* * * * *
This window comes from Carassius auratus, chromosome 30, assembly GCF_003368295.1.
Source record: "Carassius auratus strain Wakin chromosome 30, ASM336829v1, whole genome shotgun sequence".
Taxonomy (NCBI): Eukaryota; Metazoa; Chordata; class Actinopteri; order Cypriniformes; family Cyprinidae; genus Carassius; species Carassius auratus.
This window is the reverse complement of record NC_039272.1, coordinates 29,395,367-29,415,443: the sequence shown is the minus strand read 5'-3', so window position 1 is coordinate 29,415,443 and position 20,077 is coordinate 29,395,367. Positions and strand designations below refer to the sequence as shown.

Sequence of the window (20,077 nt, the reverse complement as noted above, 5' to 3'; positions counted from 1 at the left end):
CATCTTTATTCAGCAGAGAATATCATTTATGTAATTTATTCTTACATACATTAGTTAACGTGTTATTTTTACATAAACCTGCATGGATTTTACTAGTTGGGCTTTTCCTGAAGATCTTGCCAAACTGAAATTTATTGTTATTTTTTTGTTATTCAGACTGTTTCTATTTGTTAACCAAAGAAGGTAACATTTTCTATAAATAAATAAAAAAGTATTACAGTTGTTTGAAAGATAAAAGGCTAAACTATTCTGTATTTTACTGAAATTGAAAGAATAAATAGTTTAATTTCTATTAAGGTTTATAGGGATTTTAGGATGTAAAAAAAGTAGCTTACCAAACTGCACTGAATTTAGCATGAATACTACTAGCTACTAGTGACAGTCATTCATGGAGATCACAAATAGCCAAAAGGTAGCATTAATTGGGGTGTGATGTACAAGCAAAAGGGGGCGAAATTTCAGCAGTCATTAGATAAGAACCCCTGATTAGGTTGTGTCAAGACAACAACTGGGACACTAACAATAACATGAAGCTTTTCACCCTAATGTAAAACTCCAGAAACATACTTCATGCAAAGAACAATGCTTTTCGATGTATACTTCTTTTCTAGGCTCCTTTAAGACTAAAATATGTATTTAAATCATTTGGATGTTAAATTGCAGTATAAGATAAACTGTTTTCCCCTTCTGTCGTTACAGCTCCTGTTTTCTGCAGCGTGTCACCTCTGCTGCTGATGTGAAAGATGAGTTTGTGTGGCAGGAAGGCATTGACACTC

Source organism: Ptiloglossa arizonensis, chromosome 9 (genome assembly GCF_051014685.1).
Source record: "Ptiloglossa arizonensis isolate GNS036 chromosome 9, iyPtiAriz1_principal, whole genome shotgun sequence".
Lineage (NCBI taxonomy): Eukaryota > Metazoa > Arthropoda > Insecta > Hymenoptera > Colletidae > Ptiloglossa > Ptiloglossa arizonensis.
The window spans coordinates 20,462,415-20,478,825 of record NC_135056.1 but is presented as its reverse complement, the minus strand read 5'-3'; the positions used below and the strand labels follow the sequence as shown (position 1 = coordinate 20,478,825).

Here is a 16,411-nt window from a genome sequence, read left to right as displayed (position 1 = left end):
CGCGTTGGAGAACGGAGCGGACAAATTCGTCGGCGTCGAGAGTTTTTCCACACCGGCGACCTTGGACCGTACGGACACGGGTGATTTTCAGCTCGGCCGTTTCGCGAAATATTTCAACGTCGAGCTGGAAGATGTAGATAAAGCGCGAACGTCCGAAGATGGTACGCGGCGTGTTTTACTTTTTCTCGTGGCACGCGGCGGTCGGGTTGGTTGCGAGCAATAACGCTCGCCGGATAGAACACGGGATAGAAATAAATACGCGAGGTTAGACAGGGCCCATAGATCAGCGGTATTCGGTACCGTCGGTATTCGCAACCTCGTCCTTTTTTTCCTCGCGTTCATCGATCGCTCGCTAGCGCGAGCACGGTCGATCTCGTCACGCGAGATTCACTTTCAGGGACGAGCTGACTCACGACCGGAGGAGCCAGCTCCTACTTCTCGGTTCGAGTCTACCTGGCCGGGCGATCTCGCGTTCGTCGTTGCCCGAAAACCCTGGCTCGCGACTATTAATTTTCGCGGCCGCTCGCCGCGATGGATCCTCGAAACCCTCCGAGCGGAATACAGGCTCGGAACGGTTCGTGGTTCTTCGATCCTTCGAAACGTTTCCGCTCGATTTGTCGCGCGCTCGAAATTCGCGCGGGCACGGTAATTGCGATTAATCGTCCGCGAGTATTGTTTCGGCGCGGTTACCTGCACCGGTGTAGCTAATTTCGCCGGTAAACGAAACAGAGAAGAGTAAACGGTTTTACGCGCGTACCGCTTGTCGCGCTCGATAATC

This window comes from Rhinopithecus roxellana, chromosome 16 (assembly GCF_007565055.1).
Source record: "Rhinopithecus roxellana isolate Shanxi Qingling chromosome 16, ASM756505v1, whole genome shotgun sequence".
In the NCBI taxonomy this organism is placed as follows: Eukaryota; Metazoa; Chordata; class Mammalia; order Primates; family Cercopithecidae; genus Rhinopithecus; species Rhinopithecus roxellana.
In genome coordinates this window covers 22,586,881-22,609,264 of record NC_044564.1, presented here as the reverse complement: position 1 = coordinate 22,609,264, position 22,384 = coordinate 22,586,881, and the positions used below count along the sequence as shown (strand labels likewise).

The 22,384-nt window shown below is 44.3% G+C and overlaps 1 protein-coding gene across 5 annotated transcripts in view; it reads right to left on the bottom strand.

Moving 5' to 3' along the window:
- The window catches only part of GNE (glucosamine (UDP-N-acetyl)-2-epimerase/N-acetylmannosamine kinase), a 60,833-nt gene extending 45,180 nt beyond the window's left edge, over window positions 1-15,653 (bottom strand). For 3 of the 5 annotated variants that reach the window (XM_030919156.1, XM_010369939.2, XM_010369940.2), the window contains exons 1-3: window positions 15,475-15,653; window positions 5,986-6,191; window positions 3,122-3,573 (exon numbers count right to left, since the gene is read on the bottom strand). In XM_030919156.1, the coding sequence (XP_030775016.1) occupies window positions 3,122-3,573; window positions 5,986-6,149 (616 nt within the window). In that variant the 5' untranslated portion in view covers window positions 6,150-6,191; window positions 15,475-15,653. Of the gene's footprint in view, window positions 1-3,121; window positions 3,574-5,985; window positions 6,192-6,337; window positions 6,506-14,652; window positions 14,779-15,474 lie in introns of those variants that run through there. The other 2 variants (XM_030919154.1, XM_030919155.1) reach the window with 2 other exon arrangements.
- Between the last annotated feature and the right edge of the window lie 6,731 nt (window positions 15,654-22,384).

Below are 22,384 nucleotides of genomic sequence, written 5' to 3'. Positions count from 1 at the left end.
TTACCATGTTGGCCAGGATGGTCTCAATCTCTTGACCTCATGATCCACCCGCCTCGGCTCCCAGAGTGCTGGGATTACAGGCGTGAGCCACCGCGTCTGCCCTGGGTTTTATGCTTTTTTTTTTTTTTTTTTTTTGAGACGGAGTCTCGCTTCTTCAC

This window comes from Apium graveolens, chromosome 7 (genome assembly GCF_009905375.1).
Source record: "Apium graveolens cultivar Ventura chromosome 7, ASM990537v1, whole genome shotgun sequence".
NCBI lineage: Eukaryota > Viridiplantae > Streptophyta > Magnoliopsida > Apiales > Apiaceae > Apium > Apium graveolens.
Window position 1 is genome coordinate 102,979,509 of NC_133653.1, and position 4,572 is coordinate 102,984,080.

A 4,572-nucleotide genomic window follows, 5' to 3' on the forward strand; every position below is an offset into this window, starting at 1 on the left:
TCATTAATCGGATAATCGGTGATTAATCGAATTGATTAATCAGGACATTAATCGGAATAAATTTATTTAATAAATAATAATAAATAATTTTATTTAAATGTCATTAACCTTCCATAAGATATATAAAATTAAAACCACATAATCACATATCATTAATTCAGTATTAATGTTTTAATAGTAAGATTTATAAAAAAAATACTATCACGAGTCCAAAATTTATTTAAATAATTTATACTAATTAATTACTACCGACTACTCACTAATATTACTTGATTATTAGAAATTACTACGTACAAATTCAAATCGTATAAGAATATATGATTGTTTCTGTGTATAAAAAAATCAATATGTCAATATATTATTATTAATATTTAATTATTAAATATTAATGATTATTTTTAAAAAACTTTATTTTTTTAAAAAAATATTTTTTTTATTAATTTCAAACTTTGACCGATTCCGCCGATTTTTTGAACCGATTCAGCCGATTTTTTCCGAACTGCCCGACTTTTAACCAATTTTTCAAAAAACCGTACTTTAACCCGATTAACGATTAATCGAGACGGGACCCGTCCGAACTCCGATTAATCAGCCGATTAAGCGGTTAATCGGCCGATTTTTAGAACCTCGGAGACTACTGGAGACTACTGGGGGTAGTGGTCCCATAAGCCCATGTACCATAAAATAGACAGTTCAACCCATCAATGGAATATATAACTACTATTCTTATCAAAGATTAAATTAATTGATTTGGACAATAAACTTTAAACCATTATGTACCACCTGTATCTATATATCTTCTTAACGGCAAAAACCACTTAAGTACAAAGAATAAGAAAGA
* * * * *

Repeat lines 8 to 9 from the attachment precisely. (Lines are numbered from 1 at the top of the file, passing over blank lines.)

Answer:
Source record: "Ptiloglossa arizonensis isolate GNS036 chromosome 9, iyPtiAriz1_principal, whole genome shotgun sequence".
Lineage (NCBI taxonomy): Eukaryota > Metazoa > Arthropoda > Insecta > Hymenoptera > Colletidae > Ptiloglossa > Ptiloglossa arizonensis.